Then it was our turn.  I let Mr. Matson know that Ike was young at that we were not always consistent with our rhythm and tempo.  He said not to worry, we would have music.  I’m still thinking that we will get Pan Banging Baby music.  So after our warm up, he had us ride on a circle around him while he used his electronic metronome to establish our beats per minute.  Beep, beep, beep.  Okay, time to pick music.

First up, the trot.  Amazingly enough, the first piece worked and worked well.  Was that really that easy?  Yes, yes it was.  Turns out, Ike likes swing music.  We tried a few other pieces, but the first one was spot on.  The walk was next and finally the canter.  I have to say, I love our canter music.  All three pieces are swing – I guess it is in keeping with his namesake, Dwight D. Eisenhower, who was a five-star general during the 1940s when swing music became prominent.

So we came home with our music, now comes the hard part for this non-musical person – editing the pieces and creating the musical freestyle that meets the USDF requirements as well as our limited Training Level abilities.  Stay tuned!

Alison

p.s.  Big man walked right on the trailer to go home.  Good thing, I don’t think I had enough energy for another epic battle.

Am I Strong Enough To Do This??

011Some days I ask myself that question over and over and over and over again.  Ike can be light as a feather for a few strides, and then moments later, I feel like I’m running around the arena with a 50-pound bag of feed in my arms.  I struggle to maintain my position in the saddle.  I squeeze my fingers until they ache.  My arm muscles cramp.  My abdominal muscles jiggle from the effort.  We down transition and halt.  Ike then tries to yank the reins from my tired fingers.  I don’t let go.  He sighs, I sigh, I ask him to soften in my hands and we try it all over again.  Am I alone in this struggle or does anyone else feel this way?

Even during my weekly lesson with Ms. C with her giving me almost constant instruction and guidance, getting Ike through and using his back is hard.  It isn’t that he is being naughty, he just still doesn’t always understand.  We also think that he hasn’t developed the strength or stamina to maintain a rock steady connection.  His hulking body, while not as gangly as it was this time last year, is still not fully developed.  Ike is starting to “blossom,” but we still have some time before he is done filling out.  Heaven help me once he does…more muscle to use against me.  I’m not sure I can carry a heavier bag of feed.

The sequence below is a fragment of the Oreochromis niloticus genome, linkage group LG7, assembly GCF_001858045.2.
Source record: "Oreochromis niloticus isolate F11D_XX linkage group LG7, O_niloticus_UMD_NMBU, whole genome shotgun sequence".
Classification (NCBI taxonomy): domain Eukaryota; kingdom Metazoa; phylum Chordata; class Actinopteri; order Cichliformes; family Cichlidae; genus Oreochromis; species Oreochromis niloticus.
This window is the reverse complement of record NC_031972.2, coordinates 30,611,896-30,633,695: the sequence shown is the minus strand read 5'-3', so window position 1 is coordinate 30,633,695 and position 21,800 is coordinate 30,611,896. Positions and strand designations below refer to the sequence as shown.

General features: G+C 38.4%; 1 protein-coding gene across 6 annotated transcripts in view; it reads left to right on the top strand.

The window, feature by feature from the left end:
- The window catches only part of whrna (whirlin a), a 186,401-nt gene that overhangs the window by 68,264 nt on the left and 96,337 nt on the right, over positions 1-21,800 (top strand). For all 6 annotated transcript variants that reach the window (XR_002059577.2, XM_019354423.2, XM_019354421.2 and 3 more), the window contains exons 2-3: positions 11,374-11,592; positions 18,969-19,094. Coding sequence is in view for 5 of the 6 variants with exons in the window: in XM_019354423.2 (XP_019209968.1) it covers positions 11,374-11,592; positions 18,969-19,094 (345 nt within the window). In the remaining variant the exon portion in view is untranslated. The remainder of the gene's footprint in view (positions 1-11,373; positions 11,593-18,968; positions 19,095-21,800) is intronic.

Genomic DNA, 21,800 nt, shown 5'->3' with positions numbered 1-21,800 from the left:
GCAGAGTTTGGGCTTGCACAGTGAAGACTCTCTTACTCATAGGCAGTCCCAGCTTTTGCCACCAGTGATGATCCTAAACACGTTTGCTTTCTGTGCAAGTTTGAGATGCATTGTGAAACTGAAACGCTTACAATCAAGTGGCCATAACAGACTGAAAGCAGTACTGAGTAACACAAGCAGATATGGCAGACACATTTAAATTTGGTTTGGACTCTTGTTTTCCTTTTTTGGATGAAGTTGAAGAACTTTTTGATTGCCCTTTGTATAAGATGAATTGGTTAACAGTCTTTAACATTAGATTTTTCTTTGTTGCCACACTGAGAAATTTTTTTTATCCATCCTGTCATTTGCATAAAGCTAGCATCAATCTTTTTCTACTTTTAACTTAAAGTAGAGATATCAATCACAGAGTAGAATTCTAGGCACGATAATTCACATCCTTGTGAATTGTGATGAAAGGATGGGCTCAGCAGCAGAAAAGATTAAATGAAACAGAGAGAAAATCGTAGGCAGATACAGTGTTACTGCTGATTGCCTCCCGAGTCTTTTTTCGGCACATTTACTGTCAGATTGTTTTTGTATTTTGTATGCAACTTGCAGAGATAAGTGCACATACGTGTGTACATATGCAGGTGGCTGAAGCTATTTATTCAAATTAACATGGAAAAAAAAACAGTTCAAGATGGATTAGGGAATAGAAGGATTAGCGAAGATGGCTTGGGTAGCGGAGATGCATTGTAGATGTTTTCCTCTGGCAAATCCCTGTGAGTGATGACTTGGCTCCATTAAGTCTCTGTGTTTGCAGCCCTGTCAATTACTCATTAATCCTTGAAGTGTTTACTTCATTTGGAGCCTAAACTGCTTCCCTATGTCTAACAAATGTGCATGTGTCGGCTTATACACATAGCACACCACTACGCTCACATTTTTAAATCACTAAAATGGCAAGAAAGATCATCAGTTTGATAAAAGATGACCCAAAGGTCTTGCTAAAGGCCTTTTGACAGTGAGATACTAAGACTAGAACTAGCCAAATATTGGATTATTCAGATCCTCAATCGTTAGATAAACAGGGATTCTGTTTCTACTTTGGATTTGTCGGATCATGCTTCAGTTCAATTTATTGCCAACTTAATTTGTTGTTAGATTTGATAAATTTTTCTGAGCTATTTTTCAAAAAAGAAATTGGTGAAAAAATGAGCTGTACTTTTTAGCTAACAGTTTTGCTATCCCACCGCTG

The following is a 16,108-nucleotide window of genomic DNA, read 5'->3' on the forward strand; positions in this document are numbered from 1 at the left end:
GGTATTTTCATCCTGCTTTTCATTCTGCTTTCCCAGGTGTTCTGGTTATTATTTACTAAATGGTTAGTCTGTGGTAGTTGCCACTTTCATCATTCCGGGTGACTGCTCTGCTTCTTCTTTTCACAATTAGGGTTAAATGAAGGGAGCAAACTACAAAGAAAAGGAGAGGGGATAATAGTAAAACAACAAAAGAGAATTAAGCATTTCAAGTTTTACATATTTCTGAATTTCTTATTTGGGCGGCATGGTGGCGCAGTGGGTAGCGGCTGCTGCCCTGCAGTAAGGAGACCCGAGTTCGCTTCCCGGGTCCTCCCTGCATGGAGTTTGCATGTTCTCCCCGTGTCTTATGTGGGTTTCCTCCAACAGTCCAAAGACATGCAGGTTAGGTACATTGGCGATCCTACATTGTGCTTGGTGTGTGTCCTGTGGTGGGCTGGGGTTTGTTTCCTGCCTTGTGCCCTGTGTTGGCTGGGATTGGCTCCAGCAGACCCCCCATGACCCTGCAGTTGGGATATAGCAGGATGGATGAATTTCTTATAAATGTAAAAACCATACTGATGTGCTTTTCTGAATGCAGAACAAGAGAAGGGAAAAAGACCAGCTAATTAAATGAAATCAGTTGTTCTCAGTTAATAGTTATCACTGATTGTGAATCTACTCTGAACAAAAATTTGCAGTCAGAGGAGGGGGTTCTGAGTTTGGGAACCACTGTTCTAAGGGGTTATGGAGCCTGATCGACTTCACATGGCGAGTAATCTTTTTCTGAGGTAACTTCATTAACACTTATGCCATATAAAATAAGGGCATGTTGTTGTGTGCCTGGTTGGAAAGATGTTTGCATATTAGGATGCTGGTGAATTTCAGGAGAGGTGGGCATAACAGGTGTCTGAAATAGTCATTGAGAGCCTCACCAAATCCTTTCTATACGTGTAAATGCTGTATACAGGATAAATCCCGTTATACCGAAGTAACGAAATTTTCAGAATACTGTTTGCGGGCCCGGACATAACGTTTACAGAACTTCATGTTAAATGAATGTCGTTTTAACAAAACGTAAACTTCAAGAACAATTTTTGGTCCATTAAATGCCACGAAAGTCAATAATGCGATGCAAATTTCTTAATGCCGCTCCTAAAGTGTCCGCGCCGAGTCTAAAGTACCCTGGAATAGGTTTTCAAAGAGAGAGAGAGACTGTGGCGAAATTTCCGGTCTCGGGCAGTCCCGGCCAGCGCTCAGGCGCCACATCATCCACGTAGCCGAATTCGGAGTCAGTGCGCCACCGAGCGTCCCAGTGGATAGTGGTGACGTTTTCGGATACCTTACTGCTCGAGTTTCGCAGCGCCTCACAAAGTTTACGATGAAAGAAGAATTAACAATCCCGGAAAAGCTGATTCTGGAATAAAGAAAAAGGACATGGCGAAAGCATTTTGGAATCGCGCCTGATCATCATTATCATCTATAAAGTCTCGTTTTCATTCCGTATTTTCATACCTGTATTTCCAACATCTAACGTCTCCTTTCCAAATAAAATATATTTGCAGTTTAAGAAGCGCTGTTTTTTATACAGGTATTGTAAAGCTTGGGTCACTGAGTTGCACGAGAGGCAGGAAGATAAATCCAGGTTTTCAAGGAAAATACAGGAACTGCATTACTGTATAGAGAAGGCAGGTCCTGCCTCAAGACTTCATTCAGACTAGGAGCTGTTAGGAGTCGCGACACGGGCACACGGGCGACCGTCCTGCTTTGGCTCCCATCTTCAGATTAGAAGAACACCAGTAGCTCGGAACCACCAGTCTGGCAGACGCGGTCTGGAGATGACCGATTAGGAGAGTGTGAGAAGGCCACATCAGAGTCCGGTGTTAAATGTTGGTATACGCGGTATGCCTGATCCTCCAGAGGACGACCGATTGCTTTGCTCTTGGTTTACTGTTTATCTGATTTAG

For the first half of my lesson no matter what gait we were riding, it felt like I was riding two different horses with me in the middle trying to make them work as a team.  Ike’s front end was rolling along at one rhythm and his hind end was dancing to a different tune.  That should make the clinic tomorrow a bit interesting.  We are attending our first musical freestyle clinic.  My local dressage chapter is hosting Michael Matson.  He is a well-known clinician in this area known for helping riders with musical freestyles.  He helps you determine your beats per minute at each of the gaits and then helps select music to enhance them.  Sounds easy enough, but when you have two different rhythms, how do you pick which one to use for the musical selection??  I jest here.  I am well aware that you can’t.  It should make for an interesting ride.  We could very well be the first rider and horse pair to come away from the clinic with no music.  “I’m sorry, but you would be better off riding to a baby banging on some pots and pans.”  Bet that would elicit some interesting comments from the judges.